Hungry for a Short Story

WARNING: May cause cravings for Spanish tapas and short stories.

A meal of Spanish tapas is similar to the reading of short stories. Imagine different flavorful dishes served one after another – combinations of vegetables, fish, cheeses and more. Dinner guests suffice with a few bites of each dish. Add dates, sherry and marinated olives to the next round of tapas. Still hungry? Order again from the menus – hot or cold – with different ingredients, seasonings and sauces. Want more? Then turn the page for the next short story in an anthology because reading these tasty bites are just as delicious.

Like tapas, short stories come in many different forms and structures. Longer stories might be structured as miniature novels. The reader travels at warp speed through the character arch or hero’s journey. A short story, however, might give a glimpse into only one aspect of a longer story. In The Rose Metal Press Field Guide to Writing Flash Fiction, one of the contributing writers, Nathan Leslie, categorizes flash fiction into five basic types: the monologue, the tale, the scene, the snapshot story, and the experiment. Leslie states the individual scene is the most common. The scene format worked for my first short story which I entered and placed in a contest. Since a novelist already thinks in scenes, this style is an easy transition to short stories. Likewise, in a tapas restaurant, an order might begin with the more familiar food items and progress to the more experimental.

The waiter brings the tapas and proudly says the name of the dish. We have ordered several tapas. Perhaps if the restaurant were not so loud, or our Spanish were better, or less of the sangria had found its way to our glasses, we would know what was in front of us. Nevertheless, part of the fun is guessing the dish. We sniff for the garlic and look for the pimento. And then, someone sees the olives and knows it is definitely the beef. A novel prolongs the guessing of who “done it” or “will do it.” Guessing games frequent literature, television shows and even childhood playtime such as Hide and Go Seek; Animal, Vegetable, Mineral; and Hangman. Short stories are guessing games on steroids. The form compresses the timeframe and eliminates unnecessary details or facts. The reader must parse through subtle gestures and implications to arrive at the theme and decipher hidden clues, meanings and flavors.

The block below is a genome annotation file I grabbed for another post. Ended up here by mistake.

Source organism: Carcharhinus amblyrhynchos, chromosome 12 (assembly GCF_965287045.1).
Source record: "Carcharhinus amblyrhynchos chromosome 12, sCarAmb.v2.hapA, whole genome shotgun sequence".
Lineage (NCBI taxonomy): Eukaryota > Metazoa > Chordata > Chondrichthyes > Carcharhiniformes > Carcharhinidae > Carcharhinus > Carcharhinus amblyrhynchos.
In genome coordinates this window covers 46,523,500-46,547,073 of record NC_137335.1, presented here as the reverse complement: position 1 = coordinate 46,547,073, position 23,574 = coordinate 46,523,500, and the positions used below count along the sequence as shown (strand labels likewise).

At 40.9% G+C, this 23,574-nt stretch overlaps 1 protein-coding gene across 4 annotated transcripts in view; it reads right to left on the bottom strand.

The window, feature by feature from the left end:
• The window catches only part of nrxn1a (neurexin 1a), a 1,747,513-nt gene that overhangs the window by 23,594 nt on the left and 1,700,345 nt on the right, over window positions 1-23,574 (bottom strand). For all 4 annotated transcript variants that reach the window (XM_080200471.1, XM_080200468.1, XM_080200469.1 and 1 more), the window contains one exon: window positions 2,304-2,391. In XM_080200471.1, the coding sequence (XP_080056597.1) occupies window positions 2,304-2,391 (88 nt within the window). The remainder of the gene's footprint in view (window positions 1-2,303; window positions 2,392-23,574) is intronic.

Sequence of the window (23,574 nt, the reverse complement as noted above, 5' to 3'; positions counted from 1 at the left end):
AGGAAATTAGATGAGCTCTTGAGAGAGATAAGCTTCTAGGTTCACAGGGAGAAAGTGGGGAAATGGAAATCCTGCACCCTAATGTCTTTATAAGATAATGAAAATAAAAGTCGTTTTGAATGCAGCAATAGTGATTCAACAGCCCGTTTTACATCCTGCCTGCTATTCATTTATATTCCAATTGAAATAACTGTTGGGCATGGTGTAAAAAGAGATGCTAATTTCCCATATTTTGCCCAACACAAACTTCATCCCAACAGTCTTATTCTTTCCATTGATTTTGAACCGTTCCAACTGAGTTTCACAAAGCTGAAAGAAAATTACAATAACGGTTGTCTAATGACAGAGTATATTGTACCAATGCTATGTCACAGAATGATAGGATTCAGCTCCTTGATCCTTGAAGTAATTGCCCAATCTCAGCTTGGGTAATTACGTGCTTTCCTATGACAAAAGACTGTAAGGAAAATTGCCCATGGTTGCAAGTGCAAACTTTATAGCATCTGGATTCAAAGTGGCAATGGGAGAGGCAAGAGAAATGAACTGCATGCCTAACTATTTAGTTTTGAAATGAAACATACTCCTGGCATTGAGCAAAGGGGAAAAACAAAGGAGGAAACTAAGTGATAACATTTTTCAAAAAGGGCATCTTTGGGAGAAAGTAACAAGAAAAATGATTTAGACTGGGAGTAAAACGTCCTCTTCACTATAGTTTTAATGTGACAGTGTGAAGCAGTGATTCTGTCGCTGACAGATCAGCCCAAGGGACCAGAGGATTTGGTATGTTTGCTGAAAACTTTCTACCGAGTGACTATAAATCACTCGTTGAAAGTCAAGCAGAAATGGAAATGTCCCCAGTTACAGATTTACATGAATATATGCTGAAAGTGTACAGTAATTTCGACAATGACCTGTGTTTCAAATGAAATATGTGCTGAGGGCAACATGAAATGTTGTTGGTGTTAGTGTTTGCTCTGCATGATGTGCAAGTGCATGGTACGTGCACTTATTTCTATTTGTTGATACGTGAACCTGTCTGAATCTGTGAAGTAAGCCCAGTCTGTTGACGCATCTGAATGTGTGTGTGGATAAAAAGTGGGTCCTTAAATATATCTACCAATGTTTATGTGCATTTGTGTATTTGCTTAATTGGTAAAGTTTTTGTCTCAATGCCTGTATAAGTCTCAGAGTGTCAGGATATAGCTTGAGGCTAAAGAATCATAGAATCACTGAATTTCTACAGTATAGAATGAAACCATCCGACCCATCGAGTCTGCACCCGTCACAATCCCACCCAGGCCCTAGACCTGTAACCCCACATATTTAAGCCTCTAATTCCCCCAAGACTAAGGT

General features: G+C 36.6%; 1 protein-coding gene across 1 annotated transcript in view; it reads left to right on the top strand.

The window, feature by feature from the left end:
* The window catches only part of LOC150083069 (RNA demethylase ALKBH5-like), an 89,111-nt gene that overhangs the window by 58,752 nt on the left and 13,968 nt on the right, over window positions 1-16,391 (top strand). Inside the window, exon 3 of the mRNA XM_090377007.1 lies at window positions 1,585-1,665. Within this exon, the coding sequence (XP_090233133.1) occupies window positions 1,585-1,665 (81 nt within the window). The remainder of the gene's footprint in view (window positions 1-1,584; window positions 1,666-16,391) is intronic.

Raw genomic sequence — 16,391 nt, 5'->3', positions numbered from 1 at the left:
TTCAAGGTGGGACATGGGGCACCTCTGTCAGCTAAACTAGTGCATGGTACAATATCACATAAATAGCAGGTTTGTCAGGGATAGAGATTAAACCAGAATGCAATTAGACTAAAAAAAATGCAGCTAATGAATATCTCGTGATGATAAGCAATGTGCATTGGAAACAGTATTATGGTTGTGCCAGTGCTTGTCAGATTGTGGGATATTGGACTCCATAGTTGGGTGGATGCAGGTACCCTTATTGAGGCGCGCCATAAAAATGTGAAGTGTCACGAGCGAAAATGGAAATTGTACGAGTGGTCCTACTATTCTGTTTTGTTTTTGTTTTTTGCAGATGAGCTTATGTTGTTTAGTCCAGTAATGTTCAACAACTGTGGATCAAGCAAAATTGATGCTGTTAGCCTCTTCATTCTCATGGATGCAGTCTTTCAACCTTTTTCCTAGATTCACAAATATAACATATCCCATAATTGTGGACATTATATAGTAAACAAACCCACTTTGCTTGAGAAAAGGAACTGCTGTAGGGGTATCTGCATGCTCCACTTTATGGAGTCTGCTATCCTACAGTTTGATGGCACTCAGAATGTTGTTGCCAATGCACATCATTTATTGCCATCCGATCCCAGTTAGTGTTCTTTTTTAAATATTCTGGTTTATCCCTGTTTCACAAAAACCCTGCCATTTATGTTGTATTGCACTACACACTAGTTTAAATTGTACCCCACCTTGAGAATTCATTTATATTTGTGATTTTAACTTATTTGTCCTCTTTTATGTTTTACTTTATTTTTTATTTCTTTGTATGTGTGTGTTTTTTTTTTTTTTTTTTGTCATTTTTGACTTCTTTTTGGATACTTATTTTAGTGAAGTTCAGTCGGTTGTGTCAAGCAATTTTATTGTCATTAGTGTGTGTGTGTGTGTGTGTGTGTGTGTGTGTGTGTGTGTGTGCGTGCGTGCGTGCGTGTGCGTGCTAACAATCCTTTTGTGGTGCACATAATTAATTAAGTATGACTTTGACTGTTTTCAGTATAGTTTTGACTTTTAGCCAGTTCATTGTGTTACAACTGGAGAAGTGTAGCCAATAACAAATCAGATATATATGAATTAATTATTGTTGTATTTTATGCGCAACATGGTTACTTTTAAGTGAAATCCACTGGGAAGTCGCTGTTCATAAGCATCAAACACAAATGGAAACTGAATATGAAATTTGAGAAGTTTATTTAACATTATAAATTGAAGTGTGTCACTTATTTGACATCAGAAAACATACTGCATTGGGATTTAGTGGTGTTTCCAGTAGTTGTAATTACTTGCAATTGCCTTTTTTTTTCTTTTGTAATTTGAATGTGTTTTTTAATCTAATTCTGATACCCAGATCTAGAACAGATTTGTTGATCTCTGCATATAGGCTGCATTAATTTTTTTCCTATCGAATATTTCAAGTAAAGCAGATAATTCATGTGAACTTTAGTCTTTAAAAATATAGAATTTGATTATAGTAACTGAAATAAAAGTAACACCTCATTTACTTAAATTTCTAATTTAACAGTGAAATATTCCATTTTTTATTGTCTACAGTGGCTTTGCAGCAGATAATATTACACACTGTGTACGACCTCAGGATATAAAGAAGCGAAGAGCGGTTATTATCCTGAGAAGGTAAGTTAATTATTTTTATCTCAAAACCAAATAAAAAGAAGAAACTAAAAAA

When I mention tapas, I also speak of menus, waiters and restaurants because it is far easier to eat tapas at a restaurant with a bevy of chefs, cooks and busboys. Similarly, short stories are a treasure to read and analyze yet very difficult to write. The challenge is to determine the most concise presentation of the theme and then the best way to reveal the story.

Now I have to decide which theme I want to write next. Which one of these will it resemble?

QUESO DE CABRA CON NUECES – goat cheese rolled in caramelized pecans, served with poached pear in red wine, grapes and toast points

CAZUELA DE PULPO – marinated octopus with sweet peppers and sherry vinaigrette

CAZUELA DE POLLO SALTEADO – casserole of sautéed chicken with garlic, chorizo, mushrooms and amontillado sauce

PINCHO DE SOLOMILLO A LA PIMIENTA – grilled beef brochette rolled in cracked pepper, served with caramelized onions and horseradish sauce

If you’re tempted by these tapas, stop at Emilio’s Tapas in Chicago for any of the menu items above. Take along an anthology of short stories by Spanish authors. Or practice your Spanish and read Colombian short story writer, Gabriel Garcia Marquez.

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